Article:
Thin-Film Optoelectronics (TFO) Lab
The lab conducts research and development on materials, devices and systems utilizing thin-film technologies for applications in optics and electronics.The lab is presently focused on three thin-film technologies: 1) organic and hybrid organic/inorganic semiconductors for sensing, imaging and display applications, 2) optical metasurfaces for compact, wide-angle imaging, and 3) integrated photonics for LIDAR and free-space optical communications.
We are looking for motivated graduate students to join our team! Students must meet government requirements on a project-dependent basis prior to joining the team. Contact Prof. Renshaw for more information.
News & Info
- Cesar receives Most Outstanding Summer Researcher from AFRL.
- Zhao’s JAP paper receives editor’s pick and is featured in Scilights.
- Sajad wins best poster at the IEEE Summer Topical meeting for “Photonic Integrated Circuit Outcoupling (PICO) Arrays for Free-Space Optical Communications.”
- Sajad is selected for a summer internship at IMEC-Florida.
- Sajad wins best poster at the Industrial Affiliates Symposium for “Camera/Inverse-Camera System for Free-Space Optical Communications.”
- Cesar is accepted for a summer internship at AFRL.
- Sajad presents an Inverse-Camera System for Optical Wireless Communications at Frontiers in Optics
- Dr. Renshaw presents a switchable organic photodiode at OSA Imaging Congress
- Dr. Renshaw awarded AFRL Summer Faculty Fellowship
- Zhao presents a poster on curved sensor fabrication at SPIE Defense and Commercial Sensing
- Angstrom deposition tool is installed; first films grown and OPD/OLED devices fabricated
- TFO Lab is completed!
We develop photodetectors based on organic molecules and polymers. These materials have strong optical absorption that is controllable across the visible and near-infrared spectrum via the molecular composition of the photodetector. The strong absorption allows fabrication of devices with thin active regions (typically < 100 nanometers). The thin-film nature of these devices enables fabrication of flexible and/or large-area photodetectors for a variety of sensing and imaging applications.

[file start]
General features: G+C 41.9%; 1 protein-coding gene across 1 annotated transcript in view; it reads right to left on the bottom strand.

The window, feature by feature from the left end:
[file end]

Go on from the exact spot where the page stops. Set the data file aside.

Hemispherical Focal Plane Arrays
A simple lens focuses to a curved surface due to Petzval field curvature. However, modern imagers rely on flat image sensors that evolved from wafer-based semiconductor fabrication technology. Consequently, imager design focuses on flattening this field to improve image quality – resulting in stringent trade-offs between lens complexity, field-of-view (FOV) and image quality. This project is developing non-planar focal plane arrays similar to image sensors found in biological imaging systems such as the human eye. These sensor arrays could lead to the next generation of imaging systems and enable dramatic improvements in compact, wide FOV imagers.
Compact Wide-Angle Imagers
We are developing analytical tools to evaluate and predict the performance of emerging optical technologies for compact imagers. We have introduced an imaging efficiency metric that allows us to compare systems against fundamental theoretical limits of information density attainable in imaging systems. Initial effort is investigating the impact of curved image sensors and metasurface lenses.
Imaging-Based Beam Steering
We have introduced a new beam-steering mechanism that utilizes the passive mapping between spatial and angular coordinates provided by an imaging optic. This can provide high-resolution beam steering over a wide field-of-regard with no moving parts in a compact and low-power system; overcoming many of the problems inherent in conventional beam-steering approaches using moving mirrors, phased-arrays or spatial light modulators.